Seeing Clearly—by Jamie Levine
A week ago Sunday, on the last day of my eight-week grad school cycle, I was up early, getting ready for school—and two impending finals. I finished putting on my make-up and grabbed a sharp pair of tweezers to pluck a few stray eyebrow hairs, and then, impulsively used the same tweezers to separate a couple of my mascara-clumped eyelashes—and involuntarily blinked. I poked myself in the eye.
The pain was severe and my eye wouldn’t stop tearing. I grabbed an ice pack and contemplated what to do. I could deal with the discomfort and head to school in 90 minutes as planned, and if my eye still hurt at the end of the day, head to the emergency room. Or, I could get my eye checked out right away, and risk missing my finals. With blurred vision, I got on the computer and googled what to do about “an eye poked with a sharp instrument,” and most entries said I needed to get an antibiotic because in the worst-case scenario, I could go blind.
My father is an early riser, so I asked him to watch my daughter until her babysitter arrived, emailed my professors that I was heading to the ER and hoped to make it to my classes afterwards, and, with one eye closed, drove myself to the hospital. Fortunately, when I arrived, the ER was empty, and I was in and out of the hospital in 90 minutes. The doctor said I had scratched my cornea, and after numbing it and giving me a tetanus shot, she released me and told me to see my eye doctor the next day—and to immediately fill a prescription for antibiotic drops. I did, and raced to class—getting there in time to take my finals.
Sunday sucked. My eye was blurry and hurt like hell, but I made it through the day. And right before I drove home, I collapsed in my car and sobbed. I had made it through a crisis: I had my vision back, my daughter had been well-cared for (and was mostly unaware of what I’d gone through), I’d taken my finals, and I was finished with school for a week. I sobbed with exhaustion—and relief. As my mother said, “things like this never happen on a day when you have no plans…” but the timing of my crisis couldn’t have been worse.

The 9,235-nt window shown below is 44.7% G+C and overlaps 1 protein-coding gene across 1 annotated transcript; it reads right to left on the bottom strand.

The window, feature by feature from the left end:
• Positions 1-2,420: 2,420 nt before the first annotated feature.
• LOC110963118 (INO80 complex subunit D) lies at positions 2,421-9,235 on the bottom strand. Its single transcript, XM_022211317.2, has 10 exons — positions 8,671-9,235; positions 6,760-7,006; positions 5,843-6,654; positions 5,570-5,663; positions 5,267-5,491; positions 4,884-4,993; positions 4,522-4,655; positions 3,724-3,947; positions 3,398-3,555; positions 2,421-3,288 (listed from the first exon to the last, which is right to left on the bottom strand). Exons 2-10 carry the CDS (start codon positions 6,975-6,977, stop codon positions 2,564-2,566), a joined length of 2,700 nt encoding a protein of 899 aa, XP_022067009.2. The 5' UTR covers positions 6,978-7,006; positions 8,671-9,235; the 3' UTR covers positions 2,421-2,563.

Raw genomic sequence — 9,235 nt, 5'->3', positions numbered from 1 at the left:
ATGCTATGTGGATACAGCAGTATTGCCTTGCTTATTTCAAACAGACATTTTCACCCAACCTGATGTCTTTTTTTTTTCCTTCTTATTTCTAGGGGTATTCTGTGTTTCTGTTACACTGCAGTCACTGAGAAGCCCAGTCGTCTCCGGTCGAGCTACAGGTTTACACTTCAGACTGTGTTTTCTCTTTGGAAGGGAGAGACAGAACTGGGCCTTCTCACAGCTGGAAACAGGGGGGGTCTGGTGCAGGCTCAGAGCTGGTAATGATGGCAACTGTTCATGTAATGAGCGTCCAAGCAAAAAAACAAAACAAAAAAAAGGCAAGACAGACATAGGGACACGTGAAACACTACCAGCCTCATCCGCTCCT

My eye doctor told me I’d been lucky—the scratch was very near the center of my eye, which could have scarred—but it didn’t. It healed nicely. And the week that followed made me appreciate my good fortune: amazing friends, a supportive family, and a positive future ahead of me. I was commended by my professors for making it to my finals, and did well in my classes, was cared for by good friends who boosted me up when I experienced yet another dating disappointment—as well as a setback from my ex, and often marveled at my beautiful daughter who constantly asked me if my eye still hurt, and kissed the lid to “make it all better.” Enduring and overcoming hardships often makes you appreciate the positive things in your life, and I can clearly see now that while my life isn’t always perfect, I am truly blessed.